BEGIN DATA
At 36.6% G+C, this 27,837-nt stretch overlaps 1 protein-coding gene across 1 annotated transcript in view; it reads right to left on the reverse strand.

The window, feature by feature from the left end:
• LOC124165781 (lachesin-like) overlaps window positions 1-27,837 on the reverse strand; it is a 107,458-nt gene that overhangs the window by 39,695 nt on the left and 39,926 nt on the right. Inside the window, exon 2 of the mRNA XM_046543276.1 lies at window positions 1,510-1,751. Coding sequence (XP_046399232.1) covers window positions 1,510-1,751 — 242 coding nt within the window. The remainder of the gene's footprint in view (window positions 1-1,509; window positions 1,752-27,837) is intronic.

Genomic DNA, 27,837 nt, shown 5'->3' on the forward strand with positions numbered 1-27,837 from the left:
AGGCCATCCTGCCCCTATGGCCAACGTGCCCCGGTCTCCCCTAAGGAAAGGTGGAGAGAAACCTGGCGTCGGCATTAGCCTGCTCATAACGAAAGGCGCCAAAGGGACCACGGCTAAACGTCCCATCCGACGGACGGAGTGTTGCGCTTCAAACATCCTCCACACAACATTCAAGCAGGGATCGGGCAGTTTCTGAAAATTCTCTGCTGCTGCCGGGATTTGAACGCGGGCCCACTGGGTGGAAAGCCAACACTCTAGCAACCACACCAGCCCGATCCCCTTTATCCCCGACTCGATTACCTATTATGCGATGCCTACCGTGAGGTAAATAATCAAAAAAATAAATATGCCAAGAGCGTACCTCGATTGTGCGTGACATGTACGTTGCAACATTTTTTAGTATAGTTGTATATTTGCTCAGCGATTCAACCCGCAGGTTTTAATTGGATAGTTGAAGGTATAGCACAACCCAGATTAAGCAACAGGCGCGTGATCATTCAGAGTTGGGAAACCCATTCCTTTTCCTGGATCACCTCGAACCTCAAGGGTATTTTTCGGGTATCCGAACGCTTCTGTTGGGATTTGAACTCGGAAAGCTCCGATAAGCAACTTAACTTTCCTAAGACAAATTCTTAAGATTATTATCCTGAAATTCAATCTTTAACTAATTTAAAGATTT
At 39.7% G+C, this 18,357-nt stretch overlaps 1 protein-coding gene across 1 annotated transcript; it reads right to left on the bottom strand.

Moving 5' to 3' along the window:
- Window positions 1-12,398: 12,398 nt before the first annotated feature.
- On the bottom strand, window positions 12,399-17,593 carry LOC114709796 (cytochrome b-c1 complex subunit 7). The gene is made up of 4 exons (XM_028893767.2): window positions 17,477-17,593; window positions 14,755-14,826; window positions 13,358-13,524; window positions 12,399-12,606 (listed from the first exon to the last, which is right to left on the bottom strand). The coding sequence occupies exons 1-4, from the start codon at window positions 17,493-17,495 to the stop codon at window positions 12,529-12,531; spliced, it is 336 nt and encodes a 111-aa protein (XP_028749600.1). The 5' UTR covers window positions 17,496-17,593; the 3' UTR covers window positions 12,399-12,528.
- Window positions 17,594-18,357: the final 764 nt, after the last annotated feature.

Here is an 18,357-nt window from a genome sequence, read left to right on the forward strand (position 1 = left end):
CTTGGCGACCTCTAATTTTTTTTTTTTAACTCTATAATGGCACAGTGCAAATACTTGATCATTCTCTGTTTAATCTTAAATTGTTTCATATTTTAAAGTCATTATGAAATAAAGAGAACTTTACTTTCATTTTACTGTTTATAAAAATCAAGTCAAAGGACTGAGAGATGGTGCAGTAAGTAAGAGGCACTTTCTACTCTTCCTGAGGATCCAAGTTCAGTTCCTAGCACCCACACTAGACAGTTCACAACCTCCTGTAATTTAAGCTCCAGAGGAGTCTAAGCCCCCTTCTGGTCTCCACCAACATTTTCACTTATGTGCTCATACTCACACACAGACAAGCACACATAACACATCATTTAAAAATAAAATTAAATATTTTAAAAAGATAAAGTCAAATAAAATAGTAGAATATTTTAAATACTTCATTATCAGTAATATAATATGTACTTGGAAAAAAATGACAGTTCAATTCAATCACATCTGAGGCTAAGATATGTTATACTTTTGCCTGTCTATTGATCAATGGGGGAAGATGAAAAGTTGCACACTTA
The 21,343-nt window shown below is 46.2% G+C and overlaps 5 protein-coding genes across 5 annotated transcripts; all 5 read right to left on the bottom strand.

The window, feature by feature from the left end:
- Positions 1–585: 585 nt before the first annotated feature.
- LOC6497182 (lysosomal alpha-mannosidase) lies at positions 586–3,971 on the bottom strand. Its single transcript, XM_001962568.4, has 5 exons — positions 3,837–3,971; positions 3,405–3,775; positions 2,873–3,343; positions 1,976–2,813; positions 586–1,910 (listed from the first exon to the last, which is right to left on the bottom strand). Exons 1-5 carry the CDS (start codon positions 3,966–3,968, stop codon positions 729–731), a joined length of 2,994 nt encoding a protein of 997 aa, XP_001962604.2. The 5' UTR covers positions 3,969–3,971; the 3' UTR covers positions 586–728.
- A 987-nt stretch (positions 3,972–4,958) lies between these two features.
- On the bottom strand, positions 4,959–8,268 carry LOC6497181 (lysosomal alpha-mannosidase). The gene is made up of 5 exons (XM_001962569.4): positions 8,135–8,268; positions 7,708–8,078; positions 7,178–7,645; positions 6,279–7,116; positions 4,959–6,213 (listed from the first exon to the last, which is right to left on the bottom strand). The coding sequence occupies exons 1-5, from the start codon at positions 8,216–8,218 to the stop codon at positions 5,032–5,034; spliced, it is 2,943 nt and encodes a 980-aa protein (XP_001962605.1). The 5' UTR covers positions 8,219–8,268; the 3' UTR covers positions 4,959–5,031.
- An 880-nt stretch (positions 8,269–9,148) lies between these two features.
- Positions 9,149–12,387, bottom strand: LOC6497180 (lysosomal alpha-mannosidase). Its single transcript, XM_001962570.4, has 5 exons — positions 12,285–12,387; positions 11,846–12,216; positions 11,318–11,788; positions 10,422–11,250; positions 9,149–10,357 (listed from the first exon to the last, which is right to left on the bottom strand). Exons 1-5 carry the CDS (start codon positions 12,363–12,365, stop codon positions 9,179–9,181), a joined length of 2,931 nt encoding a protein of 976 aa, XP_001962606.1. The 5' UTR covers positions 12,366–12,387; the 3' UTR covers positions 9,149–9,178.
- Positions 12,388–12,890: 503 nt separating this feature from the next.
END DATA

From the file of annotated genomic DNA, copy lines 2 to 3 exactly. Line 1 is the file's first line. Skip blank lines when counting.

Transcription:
The window, feature by feature from the left end:
• LOC124165781 (lachesin-like) overlaps window positions 1-27,837 on the reverse strand; it is a 107,458-nt gene that overhangs the window by 39,695 nt on the left and 39,926 nt on the right. Inside the window, exon 2 of the mRNA XM_046543276.1 lies at window positions 1,510-1,751. Coding sequence (XP_046399232.1) covers window positions 1,510-1,751 — 242 coding nt within the window. The remainder of the gene's footprint in view (window positions 1-1,509; window positions 1,752-27,837) is intronic.